The Dust Bowl was a time of hardship and environmental and economic disaster. More than 100 million acres of land had turned to dust, causing hundreds of thousands of people to seek new homes and opportunities thousands of miles away, while millions more chose to stay and battle nature to save their land.
FDR's army of photographers took to the roads to document this national crisis. Their pictures spoke a thousand words, and a new form of storytelling- photojournalism-was born. With the help of iconic photographs from Dorothea Lange, Walker Evans, Arthur Rothstein, and many more, Martin Sandler tells the story of a nation as it endured its darkest days and the extraordinary courage and spirit of those who survived.
About the Author
Martin W. Sandler is the author of Lincoln Through the Lens. He has won five Emmy Awards for his writing for television and is the author of more than sixty books, two of which have been nominated for the Pulitzer Prize. Among Sandler's other books are the six volumes in his award-winning Library of Congress American History Series for Young People, a series which has sold more than 500,000 copies. Other books by Mr. Sandler include: Island of Hope: The Story of Ellis Island, Trapped in Ice, The Story of American Photography, The Vaqueros, America: A Celebration, and This Was America. Mr. Sandler has taught American history and American studies at the University of Massachusetts at Amherst and at Smith College, and lives in Massachusetts.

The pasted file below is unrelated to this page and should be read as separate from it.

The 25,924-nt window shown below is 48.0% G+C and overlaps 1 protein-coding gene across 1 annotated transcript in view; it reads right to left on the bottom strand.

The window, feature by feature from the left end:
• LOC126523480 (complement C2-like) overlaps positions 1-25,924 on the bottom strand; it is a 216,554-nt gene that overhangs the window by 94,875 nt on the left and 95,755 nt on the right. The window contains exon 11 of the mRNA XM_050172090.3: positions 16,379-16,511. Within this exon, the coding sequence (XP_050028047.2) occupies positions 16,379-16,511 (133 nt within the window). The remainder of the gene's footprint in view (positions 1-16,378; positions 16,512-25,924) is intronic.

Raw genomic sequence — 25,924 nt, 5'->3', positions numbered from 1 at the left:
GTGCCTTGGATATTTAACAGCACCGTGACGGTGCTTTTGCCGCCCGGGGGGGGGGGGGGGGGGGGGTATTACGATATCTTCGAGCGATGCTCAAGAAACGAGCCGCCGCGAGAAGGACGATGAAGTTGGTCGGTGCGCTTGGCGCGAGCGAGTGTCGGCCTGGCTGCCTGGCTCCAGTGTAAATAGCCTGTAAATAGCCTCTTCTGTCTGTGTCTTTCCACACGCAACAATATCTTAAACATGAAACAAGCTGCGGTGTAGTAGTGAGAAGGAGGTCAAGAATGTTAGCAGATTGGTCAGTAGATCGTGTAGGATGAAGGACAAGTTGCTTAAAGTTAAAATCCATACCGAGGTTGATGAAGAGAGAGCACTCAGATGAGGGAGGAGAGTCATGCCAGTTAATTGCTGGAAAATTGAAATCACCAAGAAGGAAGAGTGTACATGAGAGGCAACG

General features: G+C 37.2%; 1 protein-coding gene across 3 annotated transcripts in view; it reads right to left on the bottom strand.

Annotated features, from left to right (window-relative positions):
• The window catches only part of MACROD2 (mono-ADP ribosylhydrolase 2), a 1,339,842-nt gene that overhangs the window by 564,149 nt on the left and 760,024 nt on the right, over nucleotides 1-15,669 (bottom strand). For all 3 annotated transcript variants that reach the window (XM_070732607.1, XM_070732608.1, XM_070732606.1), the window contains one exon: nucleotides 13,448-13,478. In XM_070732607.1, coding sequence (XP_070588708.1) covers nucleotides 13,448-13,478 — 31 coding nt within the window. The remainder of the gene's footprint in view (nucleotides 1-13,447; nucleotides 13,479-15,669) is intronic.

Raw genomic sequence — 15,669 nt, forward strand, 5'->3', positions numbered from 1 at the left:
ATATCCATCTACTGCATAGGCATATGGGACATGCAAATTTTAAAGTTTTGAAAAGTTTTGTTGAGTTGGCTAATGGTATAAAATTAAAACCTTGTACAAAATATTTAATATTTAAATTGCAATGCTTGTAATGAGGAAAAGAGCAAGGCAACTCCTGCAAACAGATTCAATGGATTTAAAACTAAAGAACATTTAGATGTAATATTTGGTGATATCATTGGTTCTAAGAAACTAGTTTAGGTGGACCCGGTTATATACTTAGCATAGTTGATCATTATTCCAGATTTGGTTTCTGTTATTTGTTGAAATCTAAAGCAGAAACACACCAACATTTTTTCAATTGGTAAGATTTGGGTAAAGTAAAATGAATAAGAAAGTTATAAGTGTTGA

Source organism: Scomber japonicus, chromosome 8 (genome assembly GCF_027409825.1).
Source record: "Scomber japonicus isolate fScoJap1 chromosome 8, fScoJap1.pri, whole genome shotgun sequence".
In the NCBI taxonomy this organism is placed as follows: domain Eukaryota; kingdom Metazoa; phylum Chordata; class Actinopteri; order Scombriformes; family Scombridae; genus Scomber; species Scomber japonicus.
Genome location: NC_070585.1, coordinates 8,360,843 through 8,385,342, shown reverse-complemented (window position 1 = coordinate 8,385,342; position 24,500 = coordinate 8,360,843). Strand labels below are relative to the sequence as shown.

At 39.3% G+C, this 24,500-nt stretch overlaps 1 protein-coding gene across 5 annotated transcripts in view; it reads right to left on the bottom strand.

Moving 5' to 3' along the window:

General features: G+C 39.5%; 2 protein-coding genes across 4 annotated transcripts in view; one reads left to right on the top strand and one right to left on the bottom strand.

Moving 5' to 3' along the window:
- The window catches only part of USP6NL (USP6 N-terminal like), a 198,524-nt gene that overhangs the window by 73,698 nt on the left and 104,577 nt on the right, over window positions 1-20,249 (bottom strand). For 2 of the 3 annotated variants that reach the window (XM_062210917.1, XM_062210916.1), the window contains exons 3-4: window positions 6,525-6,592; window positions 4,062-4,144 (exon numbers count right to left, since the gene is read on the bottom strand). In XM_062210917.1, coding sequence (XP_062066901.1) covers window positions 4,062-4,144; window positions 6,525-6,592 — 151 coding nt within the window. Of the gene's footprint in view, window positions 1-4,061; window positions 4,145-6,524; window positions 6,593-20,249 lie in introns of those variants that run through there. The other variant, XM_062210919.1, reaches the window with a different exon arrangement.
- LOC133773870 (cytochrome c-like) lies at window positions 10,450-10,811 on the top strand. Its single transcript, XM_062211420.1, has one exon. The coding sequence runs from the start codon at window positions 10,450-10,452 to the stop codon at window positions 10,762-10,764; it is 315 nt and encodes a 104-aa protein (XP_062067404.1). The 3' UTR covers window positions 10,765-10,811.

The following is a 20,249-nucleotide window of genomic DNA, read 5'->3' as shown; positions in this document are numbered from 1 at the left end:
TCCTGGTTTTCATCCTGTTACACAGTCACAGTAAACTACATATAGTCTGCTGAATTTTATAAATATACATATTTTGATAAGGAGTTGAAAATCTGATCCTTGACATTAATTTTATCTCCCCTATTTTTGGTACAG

Most Helpful Customer Reviews
As a part of Roosevelt's New Deal, a sqadron of hand picked photographers took to America's highways to document life during the depression especially in the Dust Bowl. As a result, the "art" of photography flourished and photojournalism was born.
Author Martin W. Sandler brings the dust bowl to you through photographs and descriptions of the conditions from start to end of this challenging time in US history. You will admire both the struggling families and photographers that captured them and their time.